When I was 17, my classmates and I investigated the physical and mental benefits of biodiversity.
This pioneering project involved us testing the blood pressure of students in every year group, before and after a 10-minute walk outside during the school day.
It led to changes in the way our school used the outdoors for educational activities, including lessons.
It was exciting to find that students across the age groups do benefit from taking just a 10-minute walk in a natural environment.
But, more remarkably, we found that older students got the most from it: it helped to reduce their blood pressure and stress levels far more significantly than for younger students.
We assumed that this was related to the pressure of exams. Oddly enough, those students who walked inside for 10 minutes became more stressed.
International Day of Women and Girls in Science
At the most fundamental level, the project taught me how human data collection works in practice – and sometimes how awkward it can be.
Walking with 12-year-olds outside, trying to keep them calm and silent for 10 minutes, was often quite comic. I also learned that if someone is nervous their blood pressure can skyrocket, and this can throw the data completely off. These experiences have helped me no end at university.
The success of our work led to its being expanded to schools all over the country. This meant I got the unique opportunity to present our discoveries at the Authentic Biology symposium, at the Wellcome Trust.
This boosted my confidence and gave me experience of public speaking at a young age.
It gave me a chance to prepare for questioning, too. One question, in particular, came up: how might our results differ if students walked in different environments, such as a museum? Perhaps that’s something to be pursued in the future.
Research changed my future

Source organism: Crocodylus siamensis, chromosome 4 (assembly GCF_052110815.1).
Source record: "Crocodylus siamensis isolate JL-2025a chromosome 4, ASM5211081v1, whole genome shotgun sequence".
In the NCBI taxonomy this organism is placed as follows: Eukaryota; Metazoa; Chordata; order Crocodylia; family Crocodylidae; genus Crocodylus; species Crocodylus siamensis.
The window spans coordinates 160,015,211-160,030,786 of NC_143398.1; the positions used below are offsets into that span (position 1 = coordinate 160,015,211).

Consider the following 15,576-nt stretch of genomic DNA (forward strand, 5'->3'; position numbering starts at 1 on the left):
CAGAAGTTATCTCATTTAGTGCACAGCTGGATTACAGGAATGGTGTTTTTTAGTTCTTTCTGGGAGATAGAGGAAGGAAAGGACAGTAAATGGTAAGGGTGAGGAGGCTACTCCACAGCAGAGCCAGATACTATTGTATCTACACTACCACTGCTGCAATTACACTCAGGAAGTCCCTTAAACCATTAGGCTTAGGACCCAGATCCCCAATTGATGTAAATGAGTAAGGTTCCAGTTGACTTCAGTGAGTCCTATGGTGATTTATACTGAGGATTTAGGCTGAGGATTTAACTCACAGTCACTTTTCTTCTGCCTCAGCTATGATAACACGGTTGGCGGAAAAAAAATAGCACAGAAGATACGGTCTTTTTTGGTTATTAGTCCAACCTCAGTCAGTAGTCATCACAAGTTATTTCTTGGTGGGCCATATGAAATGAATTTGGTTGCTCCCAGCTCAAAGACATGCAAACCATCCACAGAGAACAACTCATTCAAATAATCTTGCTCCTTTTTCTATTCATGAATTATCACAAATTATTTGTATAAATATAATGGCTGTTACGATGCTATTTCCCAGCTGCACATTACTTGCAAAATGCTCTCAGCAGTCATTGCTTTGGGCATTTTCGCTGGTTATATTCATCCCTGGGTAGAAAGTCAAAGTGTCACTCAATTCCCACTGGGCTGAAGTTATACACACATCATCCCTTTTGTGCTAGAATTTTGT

Without being overdramatic, working with Iris changed the course of my future by showing me how much I can make a difference.
At 18, I was fortunate enough to co-author a paper – something that students usually first get the chance to do as a postgrad – about the experiences of secondary school students who presented their findings to the scientific community at national Iris conferences.
Even more incredibly, my approach to designing and writing it was recommended to other academics by the lead researcher.
I found that students who had conducted research and presented their projects had developed a variety of new skills – not just academic skills, but others that will be useful in later life, such as confidence, resilience, teamwork and problem solving.
The students also gained new connections and people to champion them. And, as an extra bonus, they felt like real scientists whose findings really were making a difference to the world around them.
Becoming a role model
I’m just so pleased that I got the chance to explore student-led research at an early age through Iris, because it became such a huge part of my application to university.
Last year, I was accepted on to the Lady Margaret Hall Foundation Year, a University of Oxford scheme that aims to increase access to top universities for students from underrepresented backgrounds: those with low incomes or who are the first in their families to go into higher education.
In the future, I hope to conduct psychological research as a career.
My experiences at school – working with professional scientists, leading on meaningful research and working on projects that had a real impact on the scientific community – have enormously shaped my goals.
Today is International Day of Women and Girls in Science, which celebrates the scientific achievements of women but also acknowledges that there is still much to be done to reduce stereotypes and to support women and girls in pursuing their goals.
I have seen that women and girls are capable of being leading figures and role models, using science to support their cause. A well-known example has been Greta Thunberg, who has had a huge impact on girls like me.
I know that carrying out the kind of research that I’ve done through Iris, especially relating to health, can help to improve students’ understanding of the challenges we are currently facing.
It can also inspire a sense of achievement and self-belief in girls, and potentially provide them with the confidence to become future leaders within their field.
Lauren Charters, 20, is an Institute for Research in Schools alumni student, an undergraduate studying experimental psychology at the University of Oxford and a former pupil at Simon Langton Girls’ Grammar School in Kent